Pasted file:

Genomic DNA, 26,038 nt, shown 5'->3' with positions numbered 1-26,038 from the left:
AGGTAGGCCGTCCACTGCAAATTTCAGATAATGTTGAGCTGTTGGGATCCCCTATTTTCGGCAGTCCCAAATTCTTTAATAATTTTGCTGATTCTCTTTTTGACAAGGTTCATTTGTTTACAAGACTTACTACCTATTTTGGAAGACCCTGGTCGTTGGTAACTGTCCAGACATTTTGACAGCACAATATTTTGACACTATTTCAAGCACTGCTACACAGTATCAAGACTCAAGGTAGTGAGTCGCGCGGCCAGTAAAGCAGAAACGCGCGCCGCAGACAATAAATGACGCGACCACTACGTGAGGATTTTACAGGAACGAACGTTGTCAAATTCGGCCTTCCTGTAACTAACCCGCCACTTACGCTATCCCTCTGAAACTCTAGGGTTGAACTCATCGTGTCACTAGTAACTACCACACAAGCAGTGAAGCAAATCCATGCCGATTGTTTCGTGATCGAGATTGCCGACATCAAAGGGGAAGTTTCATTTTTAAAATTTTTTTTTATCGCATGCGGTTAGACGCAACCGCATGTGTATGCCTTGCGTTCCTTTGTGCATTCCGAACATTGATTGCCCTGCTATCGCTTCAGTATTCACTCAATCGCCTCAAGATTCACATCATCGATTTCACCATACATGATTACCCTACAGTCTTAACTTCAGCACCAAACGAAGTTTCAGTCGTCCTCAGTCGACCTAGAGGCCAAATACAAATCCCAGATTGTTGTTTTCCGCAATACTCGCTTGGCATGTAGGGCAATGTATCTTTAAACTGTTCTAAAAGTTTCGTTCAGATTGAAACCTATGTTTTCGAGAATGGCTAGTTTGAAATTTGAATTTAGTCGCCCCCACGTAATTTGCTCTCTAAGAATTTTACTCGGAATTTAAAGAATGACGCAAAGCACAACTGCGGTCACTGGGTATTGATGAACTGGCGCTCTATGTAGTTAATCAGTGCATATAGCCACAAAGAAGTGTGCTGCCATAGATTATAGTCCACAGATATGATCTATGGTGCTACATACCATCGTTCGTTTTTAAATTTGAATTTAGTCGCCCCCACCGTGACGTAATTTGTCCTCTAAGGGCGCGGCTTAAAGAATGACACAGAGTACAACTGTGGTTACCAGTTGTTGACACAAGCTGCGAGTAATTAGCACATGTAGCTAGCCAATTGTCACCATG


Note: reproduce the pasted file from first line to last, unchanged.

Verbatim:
Genomic DNA, 26,038 nt, shown 5'->3' with positions numbered 1-26,038 from the left:
AGGTAGGCCGTCCACTGCAAATTTCAGATAATGTTGAGCTGTTGGGATCCCCTATTTTCGGCAGTCCCAAATTCTTTAATAATTTTGCTGATTCTCTTTTTGACAAGGTTCATTTGTTTACAAGACTTACTACCTATTTTGGAAGACCCTGGTCGTTGGTAACTGTCCAGACATTTTGACAGCACAATATTTTGACACTATTTCAAGCACTGCTACACAGTATCAAGACTCAAGGTAGTGAGTCGCGCGGCCAGTAAAGCAGAAACGCGCGCCGCAGACAATAAATGACGCGACCACTACGTGAGGATTTTACAGGAACGAACGTTGTCAAATTCGGCCTTCCTGTAACTAACCCGCCACTTACGCTATCCCTCTGAAACTCTAGGGTTGAACTCATCGTGTCACTAGTAACTACCACACAAGCAGTGAAGCAAATCCATGCCGATTGTTTCGTGATCGAGATTGCCGACATCAAAGGGGAAGTTTCATTTTTAAAATTTTTTTTTATCGCATGCGGTTAGACGCAACCGCATGTGTATGCCTTGCGTTCCTTTGTGCATTCCGAACATTGATTGCCCTGCTATCGCTTCAGTATTCACTCAATCGCCTCAAGATTCACATCATCGATTTCACCATACATGATTACCCTACAGTCTTAACTTCAGCACCAAACGAAGTTTCAGTCGTCCTCAGTCGACCTAGAGGCCAAATACAAATCCCAGATTGTTGTTTTCCGCAATACTCGCTTGGCATGTAGGGCAATGTATCTTTAAACTGTTCTAAAAGTTTCGTTCAGATTGAAACCTATGTTTTCGAGAATGGCTAGTTTGAAATTTGAATTTAGTCGCCCCCACGTAATTTGCTCTCTAAGAATTTTACTCGGAATTTAAAGAATGACGCAAAGCACAACTGCGGTCACTGGGTATTGATGAACTGGCGCTCTATGTAGTTAATCAGTGCATATAGCCACAAAGAAGTGTGCTGCCATAGATTATAGTCCACAGATATGATCTATGGTGCTACATACCATCGTTCGTTTTTAAATTTGAATTTAGTCGCCCCCACCGTGACGTAATTTGTCCTCTAAGGGCGCGGCTTAAAGAATGACACAGAGTACAACTGTGGTTACCAGTTGTTGACACAAGCTGCGAGTAATTAGCACATGTAGCTAGCCAATTGTCACCATG